The reputation of a management team can therefore make a big difference to the readiness of investors to back your firm.

Trusting the strategy

As well as trusting the management, investors need to believe that the corporate strategy in place is sound. A big part of this is ensuring that the strategy takes account of the greatest sources of risk - both unlikely risks that could have big impacts, and more common or inevitable problems. Risks, for example, like major lawsuits (think: tobacco industry, pharmaceuticals, Volkswagen…), risks like the regulators capping your prices because of public cries of profiteering (hi energy sector! Hello payday lenders!), risks like activists targeting your products (cotton buds, straws and coffee cups, oh my).

Photo by Yuting Liu on Unsplash

Each of these risks can be moderated through reputation. Governments are more likely to penalise companies and sectors with a poor reputation: it makes election sense (more on this next week). Shifts in public attitudes on broader issues are often powered by their feelings about a particular company: think Starbucks and tax, Amazon and employee conditions, Sports Direct and zero hours contracts.


All of this is to say that investors have to believe that your organisation has investigated, measured and prepared for umpteen risks. Many of those risks will be reputational in nature, like the bad taste imparted by big bonuses during a series of redundancies. In other cases, your ability to bounce back from an upset will be affected by how strong your reputation was at the start. The public, government and activists are more prepared to forgive a company that slips up once than one with a reputation as an habitual offender. For your investors, a good reputation acts as a guarantor that can be drawn against in emergency. Your organisation is less likely to swiftly become soiled goods if you started with the benefit of the doubt.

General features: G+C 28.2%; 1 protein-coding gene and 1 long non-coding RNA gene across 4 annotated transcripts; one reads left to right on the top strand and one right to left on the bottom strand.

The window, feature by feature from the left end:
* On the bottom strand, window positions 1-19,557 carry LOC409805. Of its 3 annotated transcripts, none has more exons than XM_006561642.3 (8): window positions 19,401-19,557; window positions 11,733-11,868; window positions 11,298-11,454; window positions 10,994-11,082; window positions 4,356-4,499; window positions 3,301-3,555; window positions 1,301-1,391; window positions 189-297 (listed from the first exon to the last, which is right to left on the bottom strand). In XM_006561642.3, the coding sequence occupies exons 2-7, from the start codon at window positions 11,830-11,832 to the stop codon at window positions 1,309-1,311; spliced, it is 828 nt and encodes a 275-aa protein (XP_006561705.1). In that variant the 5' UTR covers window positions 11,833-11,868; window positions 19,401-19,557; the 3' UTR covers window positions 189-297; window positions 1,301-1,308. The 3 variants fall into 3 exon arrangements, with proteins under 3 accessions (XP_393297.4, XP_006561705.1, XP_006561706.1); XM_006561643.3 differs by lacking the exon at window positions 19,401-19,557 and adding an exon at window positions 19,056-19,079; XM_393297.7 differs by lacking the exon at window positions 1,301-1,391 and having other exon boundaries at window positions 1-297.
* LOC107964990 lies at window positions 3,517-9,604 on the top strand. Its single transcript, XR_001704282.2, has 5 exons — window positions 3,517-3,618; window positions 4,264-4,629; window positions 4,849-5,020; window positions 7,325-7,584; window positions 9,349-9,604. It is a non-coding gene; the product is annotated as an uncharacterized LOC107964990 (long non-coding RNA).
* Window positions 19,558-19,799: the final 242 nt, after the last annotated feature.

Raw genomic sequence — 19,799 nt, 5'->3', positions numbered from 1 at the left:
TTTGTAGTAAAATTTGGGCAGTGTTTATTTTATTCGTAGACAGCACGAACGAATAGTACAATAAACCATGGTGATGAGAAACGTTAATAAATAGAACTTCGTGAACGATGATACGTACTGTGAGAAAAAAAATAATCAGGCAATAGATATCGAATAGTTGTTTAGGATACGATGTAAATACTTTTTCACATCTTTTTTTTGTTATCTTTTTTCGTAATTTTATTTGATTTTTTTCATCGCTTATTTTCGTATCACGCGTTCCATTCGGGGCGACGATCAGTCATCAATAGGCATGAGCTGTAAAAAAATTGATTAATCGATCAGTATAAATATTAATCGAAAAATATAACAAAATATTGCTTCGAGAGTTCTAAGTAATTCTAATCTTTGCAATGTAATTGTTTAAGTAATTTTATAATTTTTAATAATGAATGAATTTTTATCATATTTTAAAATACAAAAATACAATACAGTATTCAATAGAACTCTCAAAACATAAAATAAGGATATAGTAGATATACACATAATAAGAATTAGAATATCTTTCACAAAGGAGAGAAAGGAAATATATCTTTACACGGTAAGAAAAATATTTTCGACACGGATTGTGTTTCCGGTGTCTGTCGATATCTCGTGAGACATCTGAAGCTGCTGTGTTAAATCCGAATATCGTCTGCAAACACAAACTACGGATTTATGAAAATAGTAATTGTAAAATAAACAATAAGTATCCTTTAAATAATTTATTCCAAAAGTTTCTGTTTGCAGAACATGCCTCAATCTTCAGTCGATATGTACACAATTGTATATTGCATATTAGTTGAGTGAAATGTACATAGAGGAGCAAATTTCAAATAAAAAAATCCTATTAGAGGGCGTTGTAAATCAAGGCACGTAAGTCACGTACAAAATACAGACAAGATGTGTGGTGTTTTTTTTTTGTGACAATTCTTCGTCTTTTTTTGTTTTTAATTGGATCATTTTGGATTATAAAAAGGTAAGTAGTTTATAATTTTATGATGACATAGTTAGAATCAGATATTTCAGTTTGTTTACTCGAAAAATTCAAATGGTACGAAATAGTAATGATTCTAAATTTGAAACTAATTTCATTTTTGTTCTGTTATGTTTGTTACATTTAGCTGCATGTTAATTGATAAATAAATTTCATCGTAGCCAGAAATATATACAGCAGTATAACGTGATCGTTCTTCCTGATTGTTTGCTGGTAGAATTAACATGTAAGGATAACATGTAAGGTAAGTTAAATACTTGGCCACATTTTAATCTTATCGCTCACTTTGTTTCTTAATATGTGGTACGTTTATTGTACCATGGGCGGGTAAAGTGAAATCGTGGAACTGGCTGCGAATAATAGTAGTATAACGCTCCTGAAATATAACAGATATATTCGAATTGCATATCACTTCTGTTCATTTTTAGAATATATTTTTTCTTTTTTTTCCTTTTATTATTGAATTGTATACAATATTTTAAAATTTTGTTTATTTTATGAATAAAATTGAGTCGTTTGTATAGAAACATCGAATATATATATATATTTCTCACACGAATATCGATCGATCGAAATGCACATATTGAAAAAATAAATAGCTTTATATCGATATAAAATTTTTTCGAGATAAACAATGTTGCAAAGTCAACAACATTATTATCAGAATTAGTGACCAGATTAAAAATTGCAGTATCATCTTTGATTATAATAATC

ESG as a proxy for reputation risk

As awareness of these reputational risks has risen, many investor and management teams have tried to quantify and assess exposure. The most common method for doing so is to implement an “environmental, social and governance” framework – ESG for short. The term “ESG investing” is often used synonymously with sustainable investing, socially responsible investing, mission-related investing, or screening. But even companies that aren’t focused on environmental or social outcomes have started to use ESG ratings as a proxy for measuring risk.


As a result, companies with the top ESG rankings now trade at a 30% premium to the poorest performers and a poor ESG record is increasingly seen through the lens of business risk, rather than a matter to be considered only in a corporate social responsibility policy. Investors last year moved a record $21bn into socially-responsible investment funds in the US, almost quadrupling the rate of inflows in 2018, and there are now signs that these flows are being accelerated by existing funds switching to ESG principles and designations in order to meet demand for ethical and reduced risk products.